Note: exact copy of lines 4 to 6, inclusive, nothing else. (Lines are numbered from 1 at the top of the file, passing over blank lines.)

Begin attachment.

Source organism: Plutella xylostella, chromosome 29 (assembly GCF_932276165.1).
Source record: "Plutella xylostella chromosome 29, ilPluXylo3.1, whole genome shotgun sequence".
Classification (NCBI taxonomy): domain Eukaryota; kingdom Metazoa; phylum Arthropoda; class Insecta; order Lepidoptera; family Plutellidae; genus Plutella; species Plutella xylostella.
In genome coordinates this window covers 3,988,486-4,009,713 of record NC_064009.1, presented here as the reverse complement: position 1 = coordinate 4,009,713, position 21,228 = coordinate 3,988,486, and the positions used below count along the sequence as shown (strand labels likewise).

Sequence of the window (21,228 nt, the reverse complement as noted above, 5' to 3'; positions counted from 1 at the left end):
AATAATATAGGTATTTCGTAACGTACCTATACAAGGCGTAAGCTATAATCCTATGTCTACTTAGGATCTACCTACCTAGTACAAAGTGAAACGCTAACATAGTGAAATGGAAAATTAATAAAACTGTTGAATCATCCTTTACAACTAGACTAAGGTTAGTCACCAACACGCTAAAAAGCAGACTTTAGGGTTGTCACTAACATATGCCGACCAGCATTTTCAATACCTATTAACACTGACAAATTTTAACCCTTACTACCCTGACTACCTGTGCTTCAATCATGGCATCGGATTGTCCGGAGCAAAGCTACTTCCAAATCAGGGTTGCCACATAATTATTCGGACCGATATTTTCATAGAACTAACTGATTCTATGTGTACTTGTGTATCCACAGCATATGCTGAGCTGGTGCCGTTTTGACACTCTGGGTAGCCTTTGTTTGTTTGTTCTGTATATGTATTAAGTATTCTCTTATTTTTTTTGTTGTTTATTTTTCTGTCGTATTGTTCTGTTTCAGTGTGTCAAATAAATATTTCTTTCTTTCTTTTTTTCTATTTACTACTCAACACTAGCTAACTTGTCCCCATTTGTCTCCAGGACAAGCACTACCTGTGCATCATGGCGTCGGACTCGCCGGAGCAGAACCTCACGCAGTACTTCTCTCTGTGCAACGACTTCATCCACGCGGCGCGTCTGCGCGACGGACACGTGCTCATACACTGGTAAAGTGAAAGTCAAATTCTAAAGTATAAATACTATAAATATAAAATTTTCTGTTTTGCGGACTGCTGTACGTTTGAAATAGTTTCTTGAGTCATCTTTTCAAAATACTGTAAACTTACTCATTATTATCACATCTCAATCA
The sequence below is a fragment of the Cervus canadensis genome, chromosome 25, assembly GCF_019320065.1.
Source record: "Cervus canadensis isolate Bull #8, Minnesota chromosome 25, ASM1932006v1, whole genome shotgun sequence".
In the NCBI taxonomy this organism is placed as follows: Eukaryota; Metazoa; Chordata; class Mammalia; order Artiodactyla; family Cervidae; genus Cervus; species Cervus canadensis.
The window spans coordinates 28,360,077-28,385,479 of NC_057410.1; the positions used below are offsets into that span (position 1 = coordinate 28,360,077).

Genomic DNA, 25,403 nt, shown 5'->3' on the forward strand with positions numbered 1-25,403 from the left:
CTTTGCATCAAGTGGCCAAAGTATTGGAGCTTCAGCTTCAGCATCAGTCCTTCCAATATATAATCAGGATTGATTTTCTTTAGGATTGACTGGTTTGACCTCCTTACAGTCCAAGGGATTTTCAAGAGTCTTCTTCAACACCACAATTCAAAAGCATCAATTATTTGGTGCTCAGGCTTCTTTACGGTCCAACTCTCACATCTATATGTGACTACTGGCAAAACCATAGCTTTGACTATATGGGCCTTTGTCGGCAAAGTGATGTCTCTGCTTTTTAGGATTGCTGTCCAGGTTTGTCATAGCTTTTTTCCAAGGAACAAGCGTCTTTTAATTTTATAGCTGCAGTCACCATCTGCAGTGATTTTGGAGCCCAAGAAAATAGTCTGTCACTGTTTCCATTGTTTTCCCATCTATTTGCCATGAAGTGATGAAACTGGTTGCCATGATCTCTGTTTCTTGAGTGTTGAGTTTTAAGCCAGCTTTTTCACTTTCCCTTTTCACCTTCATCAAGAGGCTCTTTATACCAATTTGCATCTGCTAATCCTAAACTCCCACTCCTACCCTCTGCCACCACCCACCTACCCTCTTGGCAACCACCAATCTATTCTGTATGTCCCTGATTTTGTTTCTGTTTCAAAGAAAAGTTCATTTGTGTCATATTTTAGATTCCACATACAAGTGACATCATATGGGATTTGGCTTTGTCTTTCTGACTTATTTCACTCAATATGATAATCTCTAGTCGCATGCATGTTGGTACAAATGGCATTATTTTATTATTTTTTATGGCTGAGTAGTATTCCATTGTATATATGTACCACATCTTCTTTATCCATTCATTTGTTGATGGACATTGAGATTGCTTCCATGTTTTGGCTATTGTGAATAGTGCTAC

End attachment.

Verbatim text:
In genome coordinates this window covers 3,988,486-4,009,713 of record NC_064009.1, presented here as the reverse complement: position 1 = coordinate 4,009,713, position 21,228 = coordinate 3,988,486, and the positions used below count along the sequence as shown (strand labels likewise).

Sequence of the window (21,228 nt, the reverse complement as noted above, 5' to 3'; positions counted from 1 at the left end):
AATAATATAGGTATTTCGTAACGTACCTATACAAGGCGTAAGCTATAATCCTATGTCTACTTAGGATCTACCTACCTAGTACAAAGTGAAACGCTAACATAGTGAAATGGAAAATTAATAAAACTGTTGAATCATCCTTTACAACTAGACTAAGGTTAGTCACCAACACGCTAAAAAGCAGACTTTAGGGTTGTCACTAACATATGCCGACCAGCATTTTCAATACCTATTAACACTGACAAATTTTAACCCTTACTACCCTGACTACCTGTGCTTCAATCATGGCATCGGATTGTCCGGAGCAAAGCTACTTCCAAATCAGGGTTGCCACATAATTATTCGGACCGATATTTTCATAGAACTAACTGATTCTATGTGTACTTGTGTATCCACAGCATATGCTGAGCTGGTGCCGTTTTGACACTCTGGGTAGCCTTTGTTTGTTTGTTCTGTATATGTATTAAGTATTCTCTTATTTTTTTTGTTGTTTATTTTTCTGTCGTATTGTTCTGTTTCAGTGTGTCAAATAAATATTTCTTTCTTTCTTTTTTTCTATTTACTACTCAACACTAGCTAACTTGTCCCCATTTGTCTCCAGGACAAGCACTACCTGTGCATCATGGCGTCGGACTCGCCGGAGCAGAACCTCACGCAGTACTTCTCTCTGTGCAACGACTTCATCCACGCGGCGCGTCTGCGCGACGGACACGTGCTCATACACTGGTAAAGTGAAAGTCAAATTCTAAAGTATAAATACTATAAATATAAAATTTTCTGTTTTGCGGACTGCTGTACGTTTGAAATAGTTTCTTGAGTCATCTTTTCAAAATACTGTAAACTTACTCATTATTATCACATCTCAATCA